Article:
A Christian school connects truth to Biblical truth, wisdom to God’s wisdom, and meaning and hope to a loving God who created and sustains the world. Ruth Edwards claims that Anglican schools provide consistent values that are now fragmented in popular culture and so contribute to the stability of society (Edwards, 2014, pp.15–25).
An evangelical approach to education emphasises four distinctives:
- biblical authority as normative for thought and practice;
- the necessity of conversion (but not indoctrination);
- the redemptive work of Jesus; and
- personal piety (Pazmino, 2006, pp.55-56).
Truths essential for faith and practice need to be taught and contemporary culture grappled with in the light of these truths. Christian educators are called upon to raise the awareness of persons in issues that relate to righteousness, justice and freedom as components of God’s continuing activity in the world (Pazmino, 2006, pp.55–73).
Aligning faith and teaching
We may ask the questions:
- Should my faith change me as a teacher?
- What is my faith’s relationship to my knowledge of schooling and its purpose, teaching and pedagogy? (Cairney, Cowling & Jensen, 2011, p.19).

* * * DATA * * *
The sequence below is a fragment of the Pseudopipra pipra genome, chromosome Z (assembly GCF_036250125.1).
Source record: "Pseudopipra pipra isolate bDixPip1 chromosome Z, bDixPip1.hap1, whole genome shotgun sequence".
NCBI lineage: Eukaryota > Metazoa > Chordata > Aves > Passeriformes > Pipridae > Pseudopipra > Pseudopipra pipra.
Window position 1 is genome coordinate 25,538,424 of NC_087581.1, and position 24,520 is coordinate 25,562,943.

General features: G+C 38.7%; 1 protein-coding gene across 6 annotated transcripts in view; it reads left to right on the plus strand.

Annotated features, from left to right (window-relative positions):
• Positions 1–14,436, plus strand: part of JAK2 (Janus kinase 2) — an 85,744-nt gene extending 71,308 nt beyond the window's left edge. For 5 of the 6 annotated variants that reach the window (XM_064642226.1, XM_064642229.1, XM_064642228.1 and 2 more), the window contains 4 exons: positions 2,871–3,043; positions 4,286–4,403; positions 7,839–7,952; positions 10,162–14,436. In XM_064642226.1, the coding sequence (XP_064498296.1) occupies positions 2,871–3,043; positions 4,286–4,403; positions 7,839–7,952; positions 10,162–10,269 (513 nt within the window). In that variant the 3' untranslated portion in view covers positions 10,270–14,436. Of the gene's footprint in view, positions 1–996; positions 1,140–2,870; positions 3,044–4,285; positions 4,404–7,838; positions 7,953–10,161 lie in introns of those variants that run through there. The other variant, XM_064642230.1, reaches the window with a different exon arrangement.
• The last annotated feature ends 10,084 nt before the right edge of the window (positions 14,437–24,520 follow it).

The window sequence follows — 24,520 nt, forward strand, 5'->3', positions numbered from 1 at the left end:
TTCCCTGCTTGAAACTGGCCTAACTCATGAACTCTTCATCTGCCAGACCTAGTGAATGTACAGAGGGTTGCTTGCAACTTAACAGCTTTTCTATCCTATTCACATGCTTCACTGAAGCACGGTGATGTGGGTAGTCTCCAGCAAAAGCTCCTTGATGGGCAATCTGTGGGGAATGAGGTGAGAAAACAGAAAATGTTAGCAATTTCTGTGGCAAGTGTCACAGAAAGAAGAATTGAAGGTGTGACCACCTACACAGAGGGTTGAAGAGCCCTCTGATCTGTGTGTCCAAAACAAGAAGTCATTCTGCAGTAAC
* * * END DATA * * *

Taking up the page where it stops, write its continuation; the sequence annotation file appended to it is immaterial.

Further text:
- Can my knowledge of education be supported by my theology or do they sit side by side?
- Does my theology transform me and so impact how I shape my classroom? (Cairney, Cowling & Jensen, 2011, pp.21-22).
- Does my theology act as a critique to help me interpret my experiences? (Cairney, Cowling & Jensen, 2011, p.22).
To be an Anglican school is to be a different school … in how the very institution is used redemptively by God … in the lives of students, families and the wider community (Cairney, Cowling & Jensen, 2011, p.20).
Anglican Education Commission. A Vision of Wholeness: Contextualising the Gospel in a Contemporary Anglican School. Sydney: Anglican Education Commission.
Cairney, T & Cowling, B (2011). 'Understanding the what, why and how of education.' In T. Cairney, B. Cowling, & M. Jensen (Eds.), New Perspectives on Anglican Education (pp. 7–23.). Sydney: Anglican Education Commission.
Church of England Vision for Education, Deeply Christian, Serving the Common Good: Autumn 2016 (2016). London: The Church of England Education Office.
Brain, M; Malcolm, M & Clarke, G (2014). The Bible Overview. USA: Matthias Media.
Edwards, R. (2014). Challenge and Choice: Australian Anglican Schools Today. ACT: Barton Books.
Goodlet, K and Collier, J (Eds.) (2014). Teaching Well: Insights for Educators in Christian Schools. ACT: Barton Books.
Jensen, M (2011). 'A theological anthropology for Christian education'. In T. Cairney, B. Cowling, & M. Jensen (Eds.), New Perspectives on Anglican Education (pp. 43-57). Sydney: Anglican Education Commission.
Pazmino, R.W. (2006). Foundational Issues in Christian Education. USA: Baker Books.
Pietsch, J (2018). Character Reborn: A Philosophy of Christian Education. Sydney: Acorn Press.